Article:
4 Reasons to Enjoy Oatmeal for Breakfast

Oatmeal is an ancient grain, but it’s not just your grandma’s breakfast! It’s popping up on restaurant menus, even at chains like Starbucks and McDonald’s, and we’re jumping on the oatmeal bandwagon too! Here are four reasons to celebrate and enjoy this hearty, versatile, nutrient-packed grain.

1. Oatmeal Is Chock Full of Protective Nutrients

Oats are a whole-grain nutritional powerhouse. Unlike other cereal grains, which typically get refined fully or partially during processing, the outer shell of the oat grain is preserved in the final product, making oatmeal rich in dietary fiber. Oatmeal contains a plethora of essential minerals including magnesium, phosphorous, zinc, manganese, selenium and iron. These are all key nutrients for maintaining our daily processes and functions. Oatmeal is also a source of important vitamins and phytonutrients including vitamin E, folate, B vitamins, antioxidant carotenoids and choline.

Compared to other cereal grains, oats are also high in protein and low in calories: one cup of cooked old-fashioned oatmeal contains approximately 166 calories and six grams of protein.

Oatmeal is naturally gluten-free, so it’s generally safe for individuals living with celiac disease or those with a gluten intolerance or sensitivity. But if you’re on a gluten-free diet, make sure to check your oatmeal’s label to find out if it was processed in a gluten-free factory.

2. Oatmeal Is Great for Your Belly and Smart for Your Heart

Oatmeal is a gift that keeps on giving. Hours after you’ve finished enjoying your bowl, it’s still working its magic, especially when it comes to digestive and heart health. Oatmeal is a source of both of the major types of fiber — insoluble and soluble. Insoluble fiber helps keep you regular, and keeps your gut and its microbial inhabitants healthy and active. The soluble fiber in oats, specifically beta-glucan, acts like a gel in your small intestine, working to decrease blood cholesterol, maintain healthy blood sugar levels and reduce a variety of toxic compounds associated with digestive cancers. According to the Food and Drug Administration, because of its soluble fiber content, choosing oatmeal as part of a balanced diet can help lower your risk of heart disease.    

3. Oatmeal Fits into Every Schedule

Oatmeal comes in several varieties, so it can be cooked slowly, quickly or in an instant. All you need to make oatmeal is a small saucepan, water (or milk) and a dash of salt.

Whole Oat Groats and Steel-Cut Oatmeal

If you have time to spare, go all out and make a big bowl of whole oat groats or steel-cut oatmeal. Whole oat groats are the whole kernels of the oat grains and take the longest amount of time to cook, about 50 to 60 minutes. Steel-cut oats are whole oat groats that have been mechanically cut into smaller pieces with a metal blade so they cook a bit more quickly, in about 10 to 20 minutes. Though all types of oatmeal have an equivalent nutrient profile, both whole groats and steel cut oatmeal rank the lowest on the glycemic index. This means that they take the longest to digest and have the lowest impact on your blood sugar levels. These more fibrous, nutty varieties also take the longest to chew, which helps maximize satiety (and gives your jaw muscles a better workout).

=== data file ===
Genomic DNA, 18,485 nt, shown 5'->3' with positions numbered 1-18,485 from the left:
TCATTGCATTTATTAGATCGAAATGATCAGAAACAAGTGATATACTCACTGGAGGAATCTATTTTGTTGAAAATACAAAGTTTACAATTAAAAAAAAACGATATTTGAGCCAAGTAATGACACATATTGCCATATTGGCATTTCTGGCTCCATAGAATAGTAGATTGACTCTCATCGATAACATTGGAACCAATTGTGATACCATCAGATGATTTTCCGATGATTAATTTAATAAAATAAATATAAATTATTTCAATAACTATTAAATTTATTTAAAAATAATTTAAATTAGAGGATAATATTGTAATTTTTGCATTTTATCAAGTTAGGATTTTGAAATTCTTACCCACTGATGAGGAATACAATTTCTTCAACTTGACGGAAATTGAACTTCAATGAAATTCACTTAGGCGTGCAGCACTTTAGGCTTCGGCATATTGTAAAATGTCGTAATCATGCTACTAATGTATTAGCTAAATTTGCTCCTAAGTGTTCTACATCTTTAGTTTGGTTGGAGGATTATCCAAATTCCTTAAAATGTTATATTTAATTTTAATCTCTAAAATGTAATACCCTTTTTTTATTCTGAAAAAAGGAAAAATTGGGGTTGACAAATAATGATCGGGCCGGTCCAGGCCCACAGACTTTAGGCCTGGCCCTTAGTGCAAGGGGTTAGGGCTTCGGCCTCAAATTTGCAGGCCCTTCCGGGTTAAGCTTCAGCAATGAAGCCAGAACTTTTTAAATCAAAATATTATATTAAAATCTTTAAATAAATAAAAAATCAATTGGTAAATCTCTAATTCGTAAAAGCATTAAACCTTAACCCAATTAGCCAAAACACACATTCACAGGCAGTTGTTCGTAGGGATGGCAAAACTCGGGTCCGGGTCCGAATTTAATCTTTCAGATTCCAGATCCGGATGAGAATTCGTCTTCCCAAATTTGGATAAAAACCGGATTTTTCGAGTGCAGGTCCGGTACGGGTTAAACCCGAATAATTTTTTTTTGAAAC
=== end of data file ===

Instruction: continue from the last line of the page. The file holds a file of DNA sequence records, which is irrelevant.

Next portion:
Old Fashioned Rolled Oats

You’re probably most familiar with this type of oatmeal. Old fashioned rolled oats are prepared by steaming, rolling and toasting whole oat groats into flakes. This processing increases their surface area and makes them faster to cook, only 5 to 7 minutes. Old fashioned rolled oats are a great, nutrient-dense breakfast or snack option if you don’t have much time to spare.

Instant Oats

It’s all in the name: instant oats are quick to prepare. They’re made by rolling the oats thinner and steaming longer so they can be ready almost instantaneously. All you need is access to hot water and some fun toppings for a satisfying meal or snack. The major difference between instant oats and the other varieties is the texture. They lose a bit of the nutty, chewy quality of steel-cut oats and are softer to the palette.  

4. It’s Easy to Spice Up Your Oatmeal

Oatmeal never has to get boring because there are countless delicious ways to spice it up, and you can customize your bowl to fit your tastes and dietary needs. For example, you can prepare oatmeal to have either a chewy, hearty mouthfeel or a porridge-like consistency, depending on how much liquid you use during the cooking process. You can enjoy oatmeal sweetened with fresh berries, cinnamon, dry fruits and nuts, or savory with spices, herbs, a poached egg or even topped with some greens. The possibilities are truly endless!

Ready to try something new and delicious with your oatmeal? Check out Oatmeal with Raspberries and Apples, Savory Curry Cashew Oatmeal and Apricot and Coconut Oatmeal.

If these oatmeal ideas have you thinking about breakfast, try our Better Breakfast Challenge! It’s ten days of nourishing mornings that will make a difference all day long.

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